Just nine months ago, some Hollywood insiders were predicting the career demise of rogue screenwriter Joe Eszterhas. But for a few brief hours last Friday, Eszterhas emerged as the hottest personality in town.
After an intense bidding war among at least 10 major and independent studios, Eszterhas sold his latest screenplay, "Basic Instinct," to Carolco Pictures for $3 million--setting a record for so-called "spec" movie scripts.
Carolco plans to immediately start producing the steamy thriller about the relationship between a policeman and a female writer-psychologist. While Carolco is not discussing details about the movie, the list of stars Carolco may seek out include Mel Gibson, Kevin Costner and Richard Gere for the lead, and Michelle Pfeiffer, Julia Roberts and Melanie Griffith as the co-star. No director has been set.
Eszterhas stirred up a storm in Hollywood last fall when he attacked Creative Artists Agency President Michael Ovitz in a letter that later found its way into the press. In that letter, Eszterhas accused Ovitz of issuing threats after the writer said he was leaving CAA to rejoin his former agent Guy McElwaine at International Creative Management. Ovitz vigorously denied Eszterhas' charges.
While many in Hollywood sided with Eszterhas when the letter became public, others called him suicidal for directly challenging Ovitz, considered to be one of the most powerful figures in the business.
Reached at his home in Marin County Monday, Eszterhas declined comment on the fallout from that incident. But it's clear from the bidding for "Basic Instinct"--engineered by McElwaine and ICM President Jeff Berg--that the writer can still command top fees.
The bidding also suggests that prices for spec scripts--screenplays that are completed and put out for bid rather than written under contract--will continue to climb.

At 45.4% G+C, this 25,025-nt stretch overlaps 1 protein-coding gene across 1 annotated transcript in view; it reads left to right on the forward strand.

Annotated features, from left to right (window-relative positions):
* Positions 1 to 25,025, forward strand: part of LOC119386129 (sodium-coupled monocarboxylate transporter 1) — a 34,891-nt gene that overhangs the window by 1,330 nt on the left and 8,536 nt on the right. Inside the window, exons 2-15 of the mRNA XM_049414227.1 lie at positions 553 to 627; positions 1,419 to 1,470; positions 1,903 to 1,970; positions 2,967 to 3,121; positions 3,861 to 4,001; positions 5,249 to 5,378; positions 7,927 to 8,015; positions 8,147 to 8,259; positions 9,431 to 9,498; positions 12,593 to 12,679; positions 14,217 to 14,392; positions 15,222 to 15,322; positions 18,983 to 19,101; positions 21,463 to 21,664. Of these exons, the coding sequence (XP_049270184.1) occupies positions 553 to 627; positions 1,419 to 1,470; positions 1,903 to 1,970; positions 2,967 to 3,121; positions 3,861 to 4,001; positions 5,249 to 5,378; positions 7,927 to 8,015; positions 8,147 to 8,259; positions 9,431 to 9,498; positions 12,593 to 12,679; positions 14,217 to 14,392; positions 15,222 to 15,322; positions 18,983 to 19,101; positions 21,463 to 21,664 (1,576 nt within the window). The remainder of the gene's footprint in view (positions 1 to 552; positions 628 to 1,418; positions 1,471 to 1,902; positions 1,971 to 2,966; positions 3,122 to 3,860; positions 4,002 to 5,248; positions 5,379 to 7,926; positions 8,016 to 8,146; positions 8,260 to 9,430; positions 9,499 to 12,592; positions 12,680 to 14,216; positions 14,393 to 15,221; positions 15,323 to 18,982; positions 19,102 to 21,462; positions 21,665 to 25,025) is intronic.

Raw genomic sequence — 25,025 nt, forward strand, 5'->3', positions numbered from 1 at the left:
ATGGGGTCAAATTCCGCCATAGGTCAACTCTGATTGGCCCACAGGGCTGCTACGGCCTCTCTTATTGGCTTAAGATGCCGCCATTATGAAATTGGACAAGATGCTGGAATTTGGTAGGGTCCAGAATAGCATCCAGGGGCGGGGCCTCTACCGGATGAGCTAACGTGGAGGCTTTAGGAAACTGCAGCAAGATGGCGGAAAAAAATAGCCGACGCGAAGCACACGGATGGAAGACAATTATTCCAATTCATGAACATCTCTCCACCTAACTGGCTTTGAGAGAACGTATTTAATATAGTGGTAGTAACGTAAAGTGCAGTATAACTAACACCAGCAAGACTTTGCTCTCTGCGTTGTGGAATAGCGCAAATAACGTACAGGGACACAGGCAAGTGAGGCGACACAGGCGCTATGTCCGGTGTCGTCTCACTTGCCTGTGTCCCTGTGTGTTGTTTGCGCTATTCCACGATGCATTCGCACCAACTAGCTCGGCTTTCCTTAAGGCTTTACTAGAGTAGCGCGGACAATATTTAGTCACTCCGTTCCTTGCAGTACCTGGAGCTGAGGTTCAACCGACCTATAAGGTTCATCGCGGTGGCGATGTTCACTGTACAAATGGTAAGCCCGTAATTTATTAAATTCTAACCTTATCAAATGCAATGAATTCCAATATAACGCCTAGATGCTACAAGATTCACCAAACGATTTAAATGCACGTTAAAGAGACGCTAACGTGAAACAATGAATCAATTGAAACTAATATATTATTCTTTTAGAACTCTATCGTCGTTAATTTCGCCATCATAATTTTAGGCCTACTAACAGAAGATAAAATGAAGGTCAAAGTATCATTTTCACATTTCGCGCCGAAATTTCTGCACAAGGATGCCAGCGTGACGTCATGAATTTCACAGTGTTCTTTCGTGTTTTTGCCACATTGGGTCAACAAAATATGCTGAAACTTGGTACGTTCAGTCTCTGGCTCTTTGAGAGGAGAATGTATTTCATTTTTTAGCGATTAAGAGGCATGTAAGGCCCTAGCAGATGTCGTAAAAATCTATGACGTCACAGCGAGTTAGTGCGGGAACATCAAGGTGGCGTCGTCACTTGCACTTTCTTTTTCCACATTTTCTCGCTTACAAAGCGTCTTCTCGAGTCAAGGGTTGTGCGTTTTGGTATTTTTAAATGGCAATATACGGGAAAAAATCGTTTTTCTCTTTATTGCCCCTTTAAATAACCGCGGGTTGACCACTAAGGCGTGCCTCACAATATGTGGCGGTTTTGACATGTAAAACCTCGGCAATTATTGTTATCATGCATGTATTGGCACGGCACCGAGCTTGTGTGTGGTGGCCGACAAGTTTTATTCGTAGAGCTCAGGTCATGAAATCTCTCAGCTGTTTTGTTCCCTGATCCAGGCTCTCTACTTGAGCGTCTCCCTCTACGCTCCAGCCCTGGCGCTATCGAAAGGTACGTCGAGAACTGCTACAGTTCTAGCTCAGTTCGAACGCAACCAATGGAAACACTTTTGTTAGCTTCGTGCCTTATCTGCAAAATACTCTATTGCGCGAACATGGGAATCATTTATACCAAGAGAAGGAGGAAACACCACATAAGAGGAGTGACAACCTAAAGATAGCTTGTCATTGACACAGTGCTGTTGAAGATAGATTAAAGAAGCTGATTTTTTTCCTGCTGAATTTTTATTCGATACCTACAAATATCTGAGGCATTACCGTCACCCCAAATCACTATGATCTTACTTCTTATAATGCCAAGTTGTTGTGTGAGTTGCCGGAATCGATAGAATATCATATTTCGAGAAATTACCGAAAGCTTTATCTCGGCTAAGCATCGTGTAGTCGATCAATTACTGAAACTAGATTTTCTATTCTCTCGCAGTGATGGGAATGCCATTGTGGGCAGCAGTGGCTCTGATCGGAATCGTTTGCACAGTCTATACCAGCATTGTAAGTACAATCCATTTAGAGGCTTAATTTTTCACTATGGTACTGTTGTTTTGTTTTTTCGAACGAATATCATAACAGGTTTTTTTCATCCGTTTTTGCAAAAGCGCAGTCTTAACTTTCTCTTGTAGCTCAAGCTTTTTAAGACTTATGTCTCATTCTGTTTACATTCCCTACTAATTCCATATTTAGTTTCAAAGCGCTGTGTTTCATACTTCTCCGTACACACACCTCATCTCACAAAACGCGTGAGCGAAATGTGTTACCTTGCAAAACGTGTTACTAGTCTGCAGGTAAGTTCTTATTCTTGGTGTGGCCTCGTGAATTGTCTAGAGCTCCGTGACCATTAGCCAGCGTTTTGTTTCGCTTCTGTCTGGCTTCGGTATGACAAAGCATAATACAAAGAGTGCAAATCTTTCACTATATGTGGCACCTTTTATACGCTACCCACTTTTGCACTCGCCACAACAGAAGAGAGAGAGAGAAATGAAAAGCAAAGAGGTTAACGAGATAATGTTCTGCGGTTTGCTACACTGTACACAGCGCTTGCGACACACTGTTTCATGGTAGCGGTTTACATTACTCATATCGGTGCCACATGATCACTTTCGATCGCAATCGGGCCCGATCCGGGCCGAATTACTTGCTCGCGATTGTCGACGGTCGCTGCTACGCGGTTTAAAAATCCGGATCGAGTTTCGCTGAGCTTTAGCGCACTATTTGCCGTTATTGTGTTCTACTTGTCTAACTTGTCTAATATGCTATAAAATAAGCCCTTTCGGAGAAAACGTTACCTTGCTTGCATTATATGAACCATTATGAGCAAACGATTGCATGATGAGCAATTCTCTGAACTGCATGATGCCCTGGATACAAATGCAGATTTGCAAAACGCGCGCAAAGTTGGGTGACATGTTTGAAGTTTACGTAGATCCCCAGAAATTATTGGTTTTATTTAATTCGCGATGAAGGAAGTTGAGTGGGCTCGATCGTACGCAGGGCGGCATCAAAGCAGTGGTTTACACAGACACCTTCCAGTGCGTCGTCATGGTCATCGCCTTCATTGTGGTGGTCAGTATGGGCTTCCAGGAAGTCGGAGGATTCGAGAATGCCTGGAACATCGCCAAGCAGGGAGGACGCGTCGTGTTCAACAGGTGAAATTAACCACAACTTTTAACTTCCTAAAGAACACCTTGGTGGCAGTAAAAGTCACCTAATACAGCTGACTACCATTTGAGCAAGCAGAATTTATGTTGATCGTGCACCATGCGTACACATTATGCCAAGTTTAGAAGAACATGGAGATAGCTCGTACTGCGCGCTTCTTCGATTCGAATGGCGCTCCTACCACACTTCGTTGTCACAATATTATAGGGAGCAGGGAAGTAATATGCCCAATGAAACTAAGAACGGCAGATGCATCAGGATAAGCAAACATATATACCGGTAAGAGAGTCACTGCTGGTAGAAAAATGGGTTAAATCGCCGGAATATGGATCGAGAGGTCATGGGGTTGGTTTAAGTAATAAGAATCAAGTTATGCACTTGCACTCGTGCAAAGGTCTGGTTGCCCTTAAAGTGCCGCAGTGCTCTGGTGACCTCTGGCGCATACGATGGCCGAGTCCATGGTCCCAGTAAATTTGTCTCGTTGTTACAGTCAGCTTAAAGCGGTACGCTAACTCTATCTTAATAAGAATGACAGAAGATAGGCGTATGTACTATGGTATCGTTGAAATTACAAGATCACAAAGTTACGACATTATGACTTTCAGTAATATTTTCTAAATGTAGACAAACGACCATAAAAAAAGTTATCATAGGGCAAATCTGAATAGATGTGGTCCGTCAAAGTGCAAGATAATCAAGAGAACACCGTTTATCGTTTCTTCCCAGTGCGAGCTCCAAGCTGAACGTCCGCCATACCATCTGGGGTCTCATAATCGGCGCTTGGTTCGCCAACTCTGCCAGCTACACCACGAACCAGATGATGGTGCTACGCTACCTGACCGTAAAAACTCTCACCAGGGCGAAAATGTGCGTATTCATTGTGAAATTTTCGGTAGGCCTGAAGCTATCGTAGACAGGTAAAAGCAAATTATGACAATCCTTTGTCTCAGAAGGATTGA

In April, the Geffen Co. stunned its competitors by paying $1.75 million for a screenplay by "Lethal Weapon" writer Shane Black. Other $1 million-plus sales of screenplays are taking place with increasing regularity.
The $3 million for "Basic Instinct" is also a new high for Eszterhas, who generally can command more than $1 million for a screenplay. In the past, Eszterhas has written hits such as "Jagged Edge," but his most recent films--"Betrayed" and "Music Box"--did not fare well at the box office.
Eszterhas defended the inflation of prices for scripts. "I've always felt that the script was at the heart of the movie," he said. "If you're going to pay actors and directors (high salaries), there's nothing wrong with paying the writer, too."
The writer added that he prefers to write on spec, rather than under a studio contract. "I think you have more controls, and I loathe pitching (ideas to studios)," he said. "If you really believe strongly in a story, sometimes you have to write it yourself."
Carolco, which also agreed to pay $1 million to Irwin Winkler to produce "Basic Instinct," is no stranger to high-priced movie-making. The company is often viewed as one of the companies that helped bid up the price of actors. In 1987, Carolco agreed to pay Sylvester Stallone $16 million to star in "Rambo: First Blood Part 3," a fee that Stallone later gave up in favor of a percentage of the film's profits.
More recently, Carolco paid Arnold Schwarzennegger an estimated $8 million to star in "Total Recall."
Carolco officials declined comment on the bidding war for the Eszterhas script. But Thomas Levine, the company's vice president for corporate development, said, "We bought a great project."